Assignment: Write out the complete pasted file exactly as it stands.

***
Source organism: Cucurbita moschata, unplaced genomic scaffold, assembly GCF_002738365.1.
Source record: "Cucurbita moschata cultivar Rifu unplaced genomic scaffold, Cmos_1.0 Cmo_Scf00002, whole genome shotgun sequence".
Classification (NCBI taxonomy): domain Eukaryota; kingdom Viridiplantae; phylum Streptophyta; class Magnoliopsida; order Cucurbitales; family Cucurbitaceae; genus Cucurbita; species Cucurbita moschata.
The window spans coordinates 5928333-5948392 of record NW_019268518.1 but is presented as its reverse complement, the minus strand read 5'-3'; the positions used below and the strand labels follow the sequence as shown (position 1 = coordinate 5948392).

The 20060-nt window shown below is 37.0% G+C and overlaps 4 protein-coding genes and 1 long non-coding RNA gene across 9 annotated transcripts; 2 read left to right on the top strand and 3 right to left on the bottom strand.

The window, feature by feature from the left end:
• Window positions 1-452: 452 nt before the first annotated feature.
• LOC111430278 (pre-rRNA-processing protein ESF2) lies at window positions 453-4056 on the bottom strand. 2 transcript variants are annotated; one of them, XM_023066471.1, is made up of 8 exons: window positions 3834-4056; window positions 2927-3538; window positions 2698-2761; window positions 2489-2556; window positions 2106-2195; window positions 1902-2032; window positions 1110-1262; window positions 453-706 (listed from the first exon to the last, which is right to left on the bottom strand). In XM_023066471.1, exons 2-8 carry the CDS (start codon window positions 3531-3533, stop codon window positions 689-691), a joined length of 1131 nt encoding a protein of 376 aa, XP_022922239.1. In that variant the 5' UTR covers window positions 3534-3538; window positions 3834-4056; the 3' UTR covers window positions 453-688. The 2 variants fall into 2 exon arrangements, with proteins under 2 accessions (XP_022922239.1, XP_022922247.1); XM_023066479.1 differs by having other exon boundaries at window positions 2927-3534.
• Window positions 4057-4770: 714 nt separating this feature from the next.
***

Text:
Source organism: Cucurbita moschata, unplaced genomic scaffold, assembly GCF_002738365.1.
Source record: "Cucurbita moschata cultivar Rifu unplaced genomic scaffold, Cmos_1.0 Cmo_Scf00002, whole genome shotgun sequence".
Classification (NCBI taxonomy): domain Eukaryota; kingdom Viridiplantae; phylum Streptophyta; class Magnoliopsida; order Cucurbitales; family Cucurbitaceae; genus Cucurbita; species Cucurbita moschata.
The window spans coordinates 5928333-5948392 of record NW_019268518.1 but is presented as its reverse complement, the minus strand read 5'-3'; the positions used below and the strand labels follow the sequence as shown (position 1 = coordinate 5948392).

The 20060-nt window shown below is 37.0% G+C and overlaps 4 protein-coding genes and 1 long non-coding RNA gene across 9 annotated transcripts; 2 read left to right on the top strand and 3 right to left on the bottom strand.

The window, feature by feature from the left end:
• Window positions 1-452: 452 nt before the first annotated feature.
• LOC111430278 (pre-rRNA-processing protein ESF2) lies at window positions 453-4056 on the bottom strand. 2 transcript variants are annotated; one of them, XM_023066471.1, is made up of 8 exons: window positions 3834-4056; window positions 2927-3538; window positions 2698-2761; window positions 2489-2556; window positions 2106-2195; window positions 1902-2032; window positions 1110-1262; window positions 453-706 (listed from the first exon to the last, which is right to left on the bottom strand). In XM_023066471.1, exons 2-8 carry the CDS (start codon window positions 3531-3533, stop codon window positions 689-691), a joined length of 1131 nt encoding a protein of 376 aa, XP_022922239.1. In that variant the 5' UTR covers window positions 3534-3538; window positions 3834-4056; the 3' UTR covers window positions 453-688. The 2 variants fall into 2 exon arrangements, with proteins under 2 accessions (XP_022922239.1, XP_022922247.1); XM_023066479.1 differs by having other exon boundaries at window positions 2927-3534.
• Window positions 4057-4770: 714 nt separating this feature from the next.